From Mathematician, Biologist, or Computer Scientist to Neuroscientist
beginning predoctoral training within the CNUP arrive with diverse
backgrounds and diverse interests. However, developing a strong base
covering fundamental material in the areas that help define
neuroscience is crucial for success within a field that often demands
multidisciplinary and collaborative research. Although defining the
knowledge that comprises the "core" of neuroscience presents its own
challenges, the CNUP attempts to provide all of its students with a
core base of knowledge during their first year of graduate school with
a set of two core courses: Cellular & Molecular Biology and Systems Neuroscience. The content of these courses is re-evaluated and updated each year based both on faculty and student input.
addition, the CNUP journal club exposes students to primary research
articles from many of the diverse fields that fall under the umbrella
of neuroscience. The journal club provides exposure to the wide range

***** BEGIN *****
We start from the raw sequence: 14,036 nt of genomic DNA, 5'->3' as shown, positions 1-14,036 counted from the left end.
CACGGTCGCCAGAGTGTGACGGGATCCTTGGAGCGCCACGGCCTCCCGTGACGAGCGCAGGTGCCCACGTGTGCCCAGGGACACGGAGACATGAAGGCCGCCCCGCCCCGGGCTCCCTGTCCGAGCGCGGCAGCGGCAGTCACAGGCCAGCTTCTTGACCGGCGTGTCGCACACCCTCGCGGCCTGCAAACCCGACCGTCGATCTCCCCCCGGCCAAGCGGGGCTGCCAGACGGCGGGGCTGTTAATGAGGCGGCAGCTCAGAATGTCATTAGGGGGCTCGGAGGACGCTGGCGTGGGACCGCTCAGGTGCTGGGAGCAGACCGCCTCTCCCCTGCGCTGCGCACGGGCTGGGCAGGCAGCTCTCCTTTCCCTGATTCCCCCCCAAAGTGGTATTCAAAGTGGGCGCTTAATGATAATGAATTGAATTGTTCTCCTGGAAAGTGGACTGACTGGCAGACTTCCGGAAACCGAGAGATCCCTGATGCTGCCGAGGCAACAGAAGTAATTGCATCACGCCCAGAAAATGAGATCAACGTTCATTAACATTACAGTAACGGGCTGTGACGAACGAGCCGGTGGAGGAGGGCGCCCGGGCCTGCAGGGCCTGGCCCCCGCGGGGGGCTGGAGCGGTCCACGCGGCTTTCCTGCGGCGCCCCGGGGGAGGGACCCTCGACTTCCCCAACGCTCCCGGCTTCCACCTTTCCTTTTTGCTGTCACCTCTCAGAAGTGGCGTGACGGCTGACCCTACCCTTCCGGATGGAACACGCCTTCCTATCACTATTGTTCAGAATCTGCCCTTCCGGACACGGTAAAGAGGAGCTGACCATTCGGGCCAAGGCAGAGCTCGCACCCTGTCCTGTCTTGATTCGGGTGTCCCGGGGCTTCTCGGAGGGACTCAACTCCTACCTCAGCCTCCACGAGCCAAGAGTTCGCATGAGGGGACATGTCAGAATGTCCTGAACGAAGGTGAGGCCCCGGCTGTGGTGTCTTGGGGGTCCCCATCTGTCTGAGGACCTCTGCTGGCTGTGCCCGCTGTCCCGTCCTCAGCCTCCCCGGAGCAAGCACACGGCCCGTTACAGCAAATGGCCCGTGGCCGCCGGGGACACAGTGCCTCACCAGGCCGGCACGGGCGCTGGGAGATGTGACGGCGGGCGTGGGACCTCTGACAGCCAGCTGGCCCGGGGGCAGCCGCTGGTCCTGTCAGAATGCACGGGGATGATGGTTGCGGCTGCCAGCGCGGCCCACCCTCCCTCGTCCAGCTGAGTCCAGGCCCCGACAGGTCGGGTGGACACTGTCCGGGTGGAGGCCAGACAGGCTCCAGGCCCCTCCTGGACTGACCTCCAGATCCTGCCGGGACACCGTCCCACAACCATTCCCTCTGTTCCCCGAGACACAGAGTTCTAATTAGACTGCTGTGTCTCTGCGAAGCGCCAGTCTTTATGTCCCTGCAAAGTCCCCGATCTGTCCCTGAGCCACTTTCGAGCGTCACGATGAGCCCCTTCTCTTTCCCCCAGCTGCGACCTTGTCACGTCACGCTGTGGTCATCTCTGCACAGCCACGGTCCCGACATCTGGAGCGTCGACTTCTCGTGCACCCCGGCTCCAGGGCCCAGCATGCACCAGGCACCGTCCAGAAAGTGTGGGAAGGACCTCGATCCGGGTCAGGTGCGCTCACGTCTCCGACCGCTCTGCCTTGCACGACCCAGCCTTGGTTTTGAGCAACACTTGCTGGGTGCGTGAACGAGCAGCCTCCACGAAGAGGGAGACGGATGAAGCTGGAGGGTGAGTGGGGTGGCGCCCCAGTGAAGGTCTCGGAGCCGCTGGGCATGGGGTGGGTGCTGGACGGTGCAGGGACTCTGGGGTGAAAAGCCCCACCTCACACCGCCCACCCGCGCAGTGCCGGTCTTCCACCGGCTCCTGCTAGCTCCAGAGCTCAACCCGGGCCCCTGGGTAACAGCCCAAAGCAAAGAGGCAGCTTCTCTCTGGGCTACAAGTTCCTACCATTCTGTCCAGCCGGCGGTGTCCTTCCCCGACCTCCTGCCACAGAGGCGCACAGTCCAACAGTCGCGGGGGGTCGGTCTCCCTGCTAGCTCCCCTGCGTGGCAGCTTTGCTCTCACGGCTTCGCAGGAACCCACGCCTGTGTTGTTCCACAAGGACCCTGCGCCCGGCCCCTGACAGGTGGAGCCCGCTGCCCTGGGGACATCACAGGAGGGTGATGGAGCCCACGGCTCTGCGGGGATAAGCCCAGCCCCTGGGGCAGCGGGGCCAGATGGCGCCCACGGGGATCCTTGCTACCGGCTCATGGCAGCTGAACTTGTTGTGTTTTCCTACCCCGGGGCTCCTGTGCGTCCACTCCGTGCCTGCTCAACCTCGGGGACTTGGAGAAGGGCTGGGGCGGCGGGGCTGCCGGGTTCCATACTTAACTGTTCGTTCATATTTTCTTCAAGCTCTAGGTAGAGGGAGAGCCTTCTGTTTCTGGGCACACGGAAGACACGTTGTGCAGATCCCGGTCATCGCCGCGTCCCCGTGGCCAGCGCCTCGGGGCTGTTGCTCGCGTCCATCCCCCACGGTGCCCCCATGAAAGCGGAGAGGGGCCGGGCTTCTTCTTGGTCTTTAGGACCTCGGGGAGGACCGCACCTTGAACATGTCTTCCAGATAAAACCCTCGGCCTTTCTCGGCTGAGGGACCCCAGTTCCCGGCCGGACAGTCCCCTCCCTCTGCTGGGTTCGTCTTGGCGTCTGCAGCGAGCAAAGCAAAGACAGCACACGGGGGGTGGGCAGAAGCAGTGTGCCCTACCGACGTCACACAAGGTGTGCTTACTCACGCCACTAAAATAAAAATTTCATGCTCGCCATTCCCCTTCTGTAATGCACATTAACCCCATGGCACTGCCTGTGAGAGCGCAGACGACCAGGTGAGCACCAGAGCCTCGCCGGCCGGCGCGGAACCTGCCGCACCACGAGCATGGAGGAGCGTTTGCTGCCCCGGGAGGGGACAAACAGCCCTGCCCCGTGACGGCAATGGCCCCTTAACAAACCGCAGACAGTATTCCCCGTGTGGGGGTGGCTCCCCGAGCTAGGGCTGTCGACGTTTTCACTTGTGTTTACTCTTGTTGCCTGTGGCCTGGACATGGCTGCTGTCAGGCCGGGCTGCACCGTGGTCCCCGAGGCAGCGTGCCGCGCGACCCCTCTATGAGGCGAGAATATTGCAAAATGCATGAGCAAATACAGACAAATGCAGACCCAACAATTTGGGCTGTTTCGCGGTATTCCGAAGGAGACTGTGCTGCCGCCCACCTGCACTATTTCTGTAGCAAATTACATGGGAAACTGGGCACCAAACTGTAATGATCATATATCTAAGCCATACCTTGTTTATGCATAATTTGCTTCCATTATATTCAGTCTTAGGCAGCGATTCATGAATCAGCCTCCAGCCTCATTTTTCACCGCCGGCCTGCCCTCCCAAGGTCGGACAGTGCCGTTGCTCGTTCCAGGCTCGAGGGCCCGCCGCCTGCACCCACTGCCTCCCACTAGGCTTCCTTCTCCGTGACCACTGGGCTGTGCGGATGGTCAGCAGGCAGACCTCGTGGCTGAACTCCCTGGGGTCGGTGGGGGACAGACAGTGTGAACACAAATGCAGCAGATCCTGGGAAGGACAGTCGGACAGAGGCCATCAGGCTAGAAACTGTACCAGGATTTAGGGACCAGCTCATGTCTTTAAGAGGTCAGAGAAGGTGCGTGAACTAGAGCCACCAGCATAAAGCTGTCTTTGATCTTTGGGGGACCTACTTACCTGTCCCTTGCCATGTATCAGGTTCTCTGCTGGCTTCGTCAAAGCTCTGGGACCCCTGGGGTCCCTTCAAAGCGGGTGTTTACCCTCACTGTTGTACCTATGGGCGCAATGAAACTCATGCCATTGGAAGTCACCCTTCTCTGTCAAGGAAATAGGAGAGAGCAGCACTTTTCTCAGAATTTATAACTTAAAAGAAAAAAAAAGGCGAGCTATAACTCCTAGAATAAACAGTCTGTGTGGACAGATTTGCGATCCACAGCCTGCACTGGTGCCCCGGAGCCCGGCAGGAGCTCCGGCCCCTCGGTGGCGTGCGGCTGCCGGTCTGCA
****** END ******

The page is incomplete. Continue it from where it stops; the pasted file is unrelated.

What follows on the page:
of techniques used to study brain funciton, while at the same time
honing trainee's skills in critically reading and evaluating primary
literature. While this format certainly benefits more junior students,
recent concerns questioning the utility of this journal club for senior
students prompted a revision of the guidlines for journal club. This
process is described in detail within the "Ongoing Efforts" section.
We also believe every neuroscientist should be equipped with several other general tools including:
1. A basic understanding of statistics, hence we require a graduate level statistics course.
2. An understanding of the ethical issues that face all scientists, hence we require a graduate level scientific ethics course.
An understanding of the tools needed for professional development.
There are several opportunities within our program that foster
professional development including Survival Skills and Ethics Programs as well as yearly departmental and center-wide retreats.